Thursday, October 18, 2012

Facebook Inc (NASDAQ:FB): Survey reveals how small businesses have reacted paid services

 Facebook Inc(NASDAQ:FB) has fast grown into one of the most popular social networking site all over the world. The site has allowed people to interact with one another, and the more the people joined, the more the site became a very attractive opportunity for small businesses. They could put up their offerings on the site for free, and they even got the opportunity to promote their work, and spread the word around. 

The site provided a platform for these budding business groups, but needing to pay for this sort of advertisement is not what most of them prefer. A survey was conducted by Reply through e-mails, and 3,434 members from the MerchantCircle participated in the survey, as respondents. While Facebook remains the most popular site for promotion of small business ventures, they are not willing to pay for these benefits. 68.7 percent of the people who responded said that they used Facebook to promote their products and offerings, but a good 74.3 percent of them said that they would not use the paid services for their promotion.
Only about 6.6 percent of the respondents said that they were using the “Offerings” feature on Facebook. This goes to show that this feature did not really incite people into using it. While these businesses are glad to have Facebook, they are not dependant enough to want to pay to promote their products.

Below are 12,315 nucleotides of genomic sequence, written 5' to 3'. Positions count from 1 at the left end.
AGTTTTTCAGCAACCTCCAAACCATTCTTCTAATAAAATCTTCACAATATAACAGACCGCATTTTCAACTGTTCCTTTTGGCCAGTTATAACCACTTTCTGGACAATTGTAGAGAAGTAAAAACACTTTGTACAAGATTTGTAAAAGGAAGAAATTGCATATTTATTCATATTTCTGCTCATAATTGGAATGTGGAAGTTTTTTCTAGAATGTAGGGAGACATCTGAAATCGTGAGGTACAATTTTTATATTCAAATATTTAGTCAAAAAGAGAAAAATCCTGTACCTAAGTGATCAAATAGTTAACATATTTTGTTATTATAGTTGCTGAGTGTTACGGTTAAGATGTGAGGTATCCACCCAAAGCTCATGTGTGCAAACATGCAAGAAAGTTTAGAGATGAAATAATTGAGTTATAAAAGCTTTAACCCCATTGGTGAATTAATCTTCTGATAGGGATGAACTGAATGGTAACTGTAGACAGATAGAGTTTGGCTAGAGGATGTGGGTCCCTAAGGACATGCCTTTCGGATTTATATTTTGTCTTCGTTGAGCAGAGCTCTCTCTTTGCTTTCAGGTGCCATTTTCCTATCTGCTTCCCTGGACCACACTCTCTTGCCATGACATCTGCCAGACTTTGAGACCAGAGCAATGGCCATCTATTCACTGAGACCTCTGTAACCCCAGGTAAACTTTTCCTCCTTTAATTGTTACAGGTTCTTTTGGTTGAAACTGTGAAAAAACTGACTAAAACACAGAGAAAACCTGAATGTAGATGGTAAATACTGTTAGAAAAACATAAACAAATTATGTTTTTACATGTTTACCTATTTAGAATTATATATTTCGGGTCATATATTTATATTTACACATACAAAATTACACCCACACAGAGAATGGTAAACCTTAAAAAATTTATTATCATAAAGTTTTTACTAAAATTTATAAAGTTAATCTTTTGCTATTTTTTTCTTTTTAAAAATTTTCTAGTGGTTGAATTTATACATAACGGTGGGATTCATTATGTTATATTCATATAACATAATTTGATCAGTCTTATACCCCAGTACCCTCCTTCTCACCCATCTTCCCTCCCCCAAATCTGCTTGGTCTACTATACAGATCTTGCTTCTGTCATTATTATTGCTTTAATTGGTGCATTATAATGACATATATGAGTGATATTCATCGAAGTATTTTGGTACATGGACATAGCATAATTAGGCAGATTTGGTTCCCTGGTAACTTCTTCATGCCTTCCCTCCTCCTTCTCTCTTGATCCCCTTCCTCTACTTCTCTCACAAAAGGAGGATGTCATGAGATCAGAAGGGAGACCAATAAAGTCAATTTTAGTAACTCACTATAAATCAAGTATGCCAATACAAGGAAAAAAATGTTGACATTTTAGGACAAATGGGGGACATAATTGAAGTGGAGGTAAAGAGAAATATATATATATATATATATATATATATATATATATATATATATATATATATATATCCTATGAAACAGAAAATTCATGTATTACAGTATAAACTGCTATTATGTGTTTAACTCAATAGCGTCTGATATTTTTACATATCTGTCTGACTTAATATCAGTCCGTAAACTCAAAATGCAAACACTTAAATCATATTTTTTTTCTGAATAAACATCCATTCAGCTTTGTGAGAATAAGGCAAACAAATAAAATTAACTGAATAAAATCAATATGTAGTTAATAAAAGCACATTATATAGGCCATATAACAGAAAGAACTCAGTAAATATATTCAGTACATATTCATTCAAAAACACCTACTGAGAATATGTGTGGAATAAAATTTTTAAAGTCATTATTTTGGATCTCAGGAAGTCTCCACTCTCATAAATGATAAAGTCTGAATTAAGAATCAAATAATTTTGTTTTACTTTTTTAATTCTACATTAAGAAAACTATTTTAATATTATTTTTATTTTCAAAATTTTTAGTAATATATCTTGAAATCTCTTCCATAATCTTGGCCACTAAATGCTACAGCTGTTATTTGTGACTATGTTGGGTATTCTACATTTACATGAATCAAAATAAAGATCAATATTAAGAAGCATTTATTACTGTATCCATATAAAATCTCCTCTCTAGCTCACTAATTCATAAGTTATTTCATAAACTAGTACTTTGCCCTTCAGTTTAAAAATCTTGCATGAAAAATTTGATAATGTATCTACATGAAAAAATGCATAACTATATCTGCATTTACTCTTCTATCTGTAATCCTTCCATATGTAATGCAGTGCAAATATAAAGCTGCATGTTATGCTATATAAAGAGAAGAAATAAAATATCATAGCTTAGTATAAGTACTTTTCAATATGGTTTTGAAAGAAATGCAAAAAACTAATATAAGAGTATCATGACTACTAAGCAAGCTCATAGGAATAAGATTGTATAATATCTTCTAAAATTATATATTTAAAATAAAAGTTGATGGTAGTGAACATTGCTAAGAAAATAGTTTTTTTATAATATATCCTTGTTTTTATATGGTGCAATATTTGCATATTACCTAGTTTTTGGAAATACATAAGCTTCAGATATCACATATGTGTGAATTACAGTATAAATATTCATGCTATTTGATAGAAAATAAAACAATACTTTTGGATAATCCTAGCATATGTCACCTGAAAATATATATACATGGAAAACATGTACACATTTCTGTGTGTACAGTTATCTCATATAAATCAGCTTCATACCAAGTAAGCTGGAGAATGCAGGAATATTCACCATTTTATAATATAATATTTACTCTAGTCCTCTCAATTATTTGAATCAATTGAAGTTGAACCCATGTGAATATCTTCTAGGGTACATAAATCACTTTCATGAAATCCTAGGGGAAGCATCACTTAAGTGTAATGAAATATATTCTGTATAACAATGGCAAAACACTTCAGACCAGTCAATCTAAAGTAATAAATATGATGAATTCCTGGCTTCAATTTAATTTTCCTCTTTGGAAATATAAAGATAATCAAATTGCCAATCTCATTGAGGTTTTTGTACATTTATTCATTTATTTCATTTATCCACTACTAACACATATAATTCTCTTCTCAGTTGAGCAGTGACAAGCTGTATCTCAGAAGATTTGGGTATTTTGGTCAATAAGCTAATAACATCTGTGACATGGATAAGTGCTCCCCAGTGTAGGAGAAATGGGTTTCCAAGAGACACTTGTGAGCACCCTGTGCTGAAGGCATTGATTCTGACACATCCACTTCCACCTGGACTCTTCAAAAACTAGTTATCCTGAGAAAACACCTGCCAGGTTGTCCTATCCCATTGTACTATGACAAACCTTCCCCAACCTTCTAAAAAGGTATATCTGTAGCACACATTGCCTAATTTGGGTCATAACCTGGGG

There was a survey conducted last year as well, by MerchantCircle in December. The 2,500 small business companies had responded, out of which 96 percent of them had been aware of the display ad offering by the social networking site. But out of these 96 percent, 23 percent had used the services, after which, the 28 percent of users had said that they would discontinue the use of the offerings. The majority of these people said that the offerings had not helped them gain new customers at all. Some of them reported that the rates to get these offerings were beyond their budget, while a small portion of them also cited low clicks as their reason.

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